Never has this been better executed than at the Scotch Singles Party at the legendary Preservation Hall. On the Scotch front there was The Glenlivet and Aberlour, and on the Irish whiskey side, Green Spot, Yellow Spot and Redbreast, all offering cocktails or neat pours (oh, yes, to Redbreast 21 year).
There was cigar hand-rolling and cigar smoking in the intimate Pres Hall courtyard. Only the oppressive heat was tough to handle all dressed up but who cares when jazz legends who’ve toured with the like of Ray Charles are doing two private shows for you in the tiny, historic hall as you sip whiskies? This event was as good as it gets and Pernod Ricard captured a true sense of Nola its music, history, spirit in this unforgettable event.
Jameson Live at the Republic
Again, capturing the spirit of New Orleans with music and at one of the city’s great music venues, The Republic, Jameson killed it, as they did two years ago with the all-star Rolling Stones tribute concert at Tipitina’s.
This year, Jameson Live opened with the delightful Hot 8 Brass Band, including their famed brass band version of Marvin Gaye’s Sexual Healing and hip hop classics from Snoop Dogg and Luniz, then gave way to headliner Gary Clark, Jr., who rocked it with not a little of the spirit of Hendrix, classic blues and a touch of Lenny Kravitz.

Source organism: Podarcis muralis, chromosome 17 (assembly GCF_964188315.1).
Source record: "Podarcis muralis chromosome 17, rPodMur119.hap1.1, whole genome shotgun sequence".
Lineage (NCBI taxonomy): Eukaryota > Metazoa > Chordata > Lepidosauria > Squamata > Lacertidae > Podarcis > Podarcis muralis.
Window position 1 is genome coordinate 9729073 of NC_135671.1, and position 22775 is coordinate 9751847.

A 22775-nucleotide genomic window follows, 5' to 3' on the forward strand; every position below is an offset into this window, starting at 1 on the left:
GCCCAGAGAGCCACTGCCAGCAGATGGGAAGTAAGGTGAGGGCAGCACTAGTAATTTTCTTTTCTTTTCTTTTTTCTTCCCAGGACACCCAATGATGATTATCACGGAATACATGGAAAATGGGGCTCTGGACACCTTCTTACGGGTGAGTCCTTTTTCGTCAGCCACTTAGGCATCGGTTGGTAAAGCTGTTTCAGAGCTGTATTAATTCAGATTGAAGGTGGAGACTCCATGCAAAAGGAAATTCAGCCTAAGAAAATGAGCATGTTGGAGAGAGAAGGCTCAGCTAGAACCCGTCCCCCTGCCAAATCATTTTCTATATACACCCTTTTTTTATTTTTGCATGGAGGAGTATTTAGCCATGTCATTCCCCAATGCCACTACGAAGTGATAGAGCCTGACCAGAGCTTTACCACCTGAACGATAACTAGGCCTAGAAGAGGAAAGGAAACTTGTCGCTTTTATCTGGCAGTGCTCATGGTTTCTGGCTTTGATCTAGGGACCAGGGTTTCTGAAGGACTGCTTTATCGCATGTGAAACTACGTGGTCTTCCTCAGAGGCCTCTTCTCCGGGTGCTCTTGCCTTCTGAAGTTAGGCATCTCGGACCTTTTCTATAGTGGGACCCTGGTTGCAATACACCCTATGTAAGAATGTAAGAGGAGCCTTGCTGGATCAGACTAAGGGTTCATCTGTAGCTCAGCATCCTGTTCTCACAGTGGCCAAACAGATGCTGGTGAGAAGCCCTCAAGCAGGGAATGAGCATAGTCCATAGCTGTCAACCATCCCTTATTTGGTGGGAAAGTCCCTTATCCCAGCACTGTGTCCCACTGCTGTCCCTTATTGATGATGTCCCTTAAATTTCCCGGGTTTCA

There were some quality cocktails (more manageable at this size than at bigger parties) from bar manager greats like Masa Urushido of Saxon + Parole, which won Best American Restaurant Bar at the Spirited Awards. This event was memorable, unique and felt true to both New Orleans and Tales.
Oriole Pop-Up at Cafe Henri
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As something I would like to see happen all over New Orleans during Tales, the gifted and gracious bar team for the new Oriole in London (recently opened by none other than the Nightjar crew) did an intimate pop-up bar. Held Thursday night in the pristine, glowing Cafe Henri space in Nola’s Bywater neighborhood, there was live jazz piano from a local musician and cocktails from Oriole’s London menu.